The Myth of the Disappearing Man

13 Sep

A common observation has been noted by almost every Beninese person I’ve talked to throughout my research process.  Men and women, students and professors, research participants and random people on the street have all agreed that women are surpassing men as a percentage of the Beninese population at an alarming rate.

A frequently quoted statistic is that for every 10 children born in Benin, as many as 8 may be girls.  

Setting aside the dubious wording of this statistic, let’s talk about the variety of implications I have heard:

  • For a man to take only one wife would be unfair or even just plain wrong, given the masses of women who would then be relegated to the horrific fate of life without a husband. 
  • Women agree to be second or third wives, or mistresses to married men, because the gender imbalance leaves them with a scarcity of marriageable prospects.
  • Less emphasis should be placed on women’s empowerment, women’s rights, women’s entrepreneurship, etc. because men are in fact the threatened minority.  (I should be studying the sexual harassment of men, for example.) Although here it should be noted that the women’s empowerment movement in Benin takes the form of affirmative action policies, and the backlash is more against these policies that about putting women down, per say.

I found this 2:8 gender ratio, which works out to 0.25 males born for every female, absolutely incredulous.  But everyone was so insistent that scientific research backed up their claims, I decided to do a little investigating for myself.

According to the CIA World Factbook (United States, 2012 Edition), there are 1.05 males born for every female in Benin.  This means that on average, if 105 boys are born in a village in a year, 100 girls are born.

The World Bank’s World Development Report (2012 Edition) confirmed similar results, at 1.04 males per females at birth.  Humans naturally give birth to males at slightly higher rates than females.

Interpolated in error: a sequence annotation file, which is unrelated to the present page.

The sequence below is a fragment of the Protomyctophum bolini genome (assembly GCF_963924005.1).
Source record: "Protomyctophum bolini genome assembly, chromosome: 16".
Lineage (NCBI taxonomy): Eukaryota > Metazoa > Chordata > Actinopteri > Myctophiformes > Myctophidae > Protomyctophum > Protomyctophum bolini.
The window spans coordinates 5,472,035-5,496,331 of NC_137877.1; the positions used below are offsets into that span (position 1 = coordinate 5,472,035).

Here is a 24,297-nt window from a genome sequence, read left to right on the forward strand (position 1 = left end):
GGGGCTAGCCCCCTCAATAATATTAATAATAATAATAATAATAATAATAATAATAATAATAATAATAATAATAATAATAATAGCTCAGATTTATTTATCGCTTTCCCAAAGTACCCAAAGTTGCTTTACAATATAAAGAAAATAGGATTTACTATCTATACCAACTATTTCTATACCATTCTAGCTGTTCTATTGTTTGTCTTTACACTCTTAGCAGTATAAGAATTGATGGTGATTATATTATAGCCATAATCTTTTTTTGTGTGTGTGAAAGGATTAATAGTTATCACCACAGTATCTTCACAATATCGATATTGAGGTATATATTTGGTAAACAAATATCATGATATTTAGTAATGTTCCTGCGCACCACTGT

Ok, so what about after birth?  CIA researchers found that in the under 15 year old population, there was a 1.04 male to female ratio. So again, more boys than girls.

Between the ages of 15 and 64 years old, the ratio begins to shift. 0.99 males to females, meaning very slightly more women than men.  99 men to every 100 woman.  And over age 65, there is a 0.69 male to female ratio.  

It is well-known that women live longer than men.  Men are more likely to be killed as the result of violent incidences such as homocides and warfare, and tend to die younger than women due to heart attacks and strokes.  Therefore there are virtually always more women than men among the elderly.  Although there is no further breakdown of the statistics available, I suspect that if the 15 to 64 age range were split into 15 to 49 and 50 to 64, it would be the preponderance of 50+ age women that tips the balance.  

As for the overall population, the CIA calculated an even 1:1 gender ratio in Benin. 1.00 men to each woman.  

Now let’s face it. People are not referring to elderly women when they talk about second wives and mistresses.  Something is not adding up.

The myth of the disappearing man conveniently justifies polygamy and male infidelity, while propagating the image of the chaste, loyal female. If there are so many more women than men, men can have multiple partners who are each loyal to him alone.  

But if the vast majority of men have multiple partners, and the gender ratio is equal, something is not adding up.  Society must seriously reflect on this reality as it questions the institution of polygamy in the 21st century.  


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